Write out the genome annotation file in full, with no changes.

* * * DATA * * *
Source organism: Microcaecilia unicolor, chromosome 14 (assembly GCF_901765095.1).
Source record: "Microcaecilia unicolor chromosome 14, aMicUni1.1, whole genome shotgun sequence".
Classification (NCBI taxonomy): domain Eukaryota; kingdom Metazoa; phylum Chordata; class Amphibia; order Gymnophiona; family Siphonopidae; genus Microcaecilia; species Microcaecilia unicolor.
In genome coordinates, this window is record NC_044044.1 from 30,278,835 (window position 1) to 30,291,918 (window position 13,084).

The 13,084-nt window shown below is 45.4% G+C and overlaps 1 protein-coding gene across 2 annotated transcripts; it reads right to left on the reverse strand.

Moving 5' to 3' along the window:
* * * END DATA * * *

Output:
Source organism: Microcaecilia unicolor, chromosome 14 (assembly GCF_901765095.1).
Source record: "Microcaecilia unicolor chromosome 14, aMicUni1.1, whole genome shotgun sequence".
Classification (NCBI taxonomy): domain Eukaryota; kingdom Metazoa; phylum Chordata; class Amphibia; order Gymnophiona; family Siphonopidae; genus Microcaecilia; species Microcaecilia unicolor.
In genome coordinates, this window is record NC_044044.1 from 30,278,835 (window position 1) to 30,291,918 (window position 13,084).

The 13,084-nt window shown below is 45.4% G+C and overlaps 1 protein-coding gene across 2 annotated transcripts; it reads right to left on the reverse strand.

Moving 5' to 3' along the window: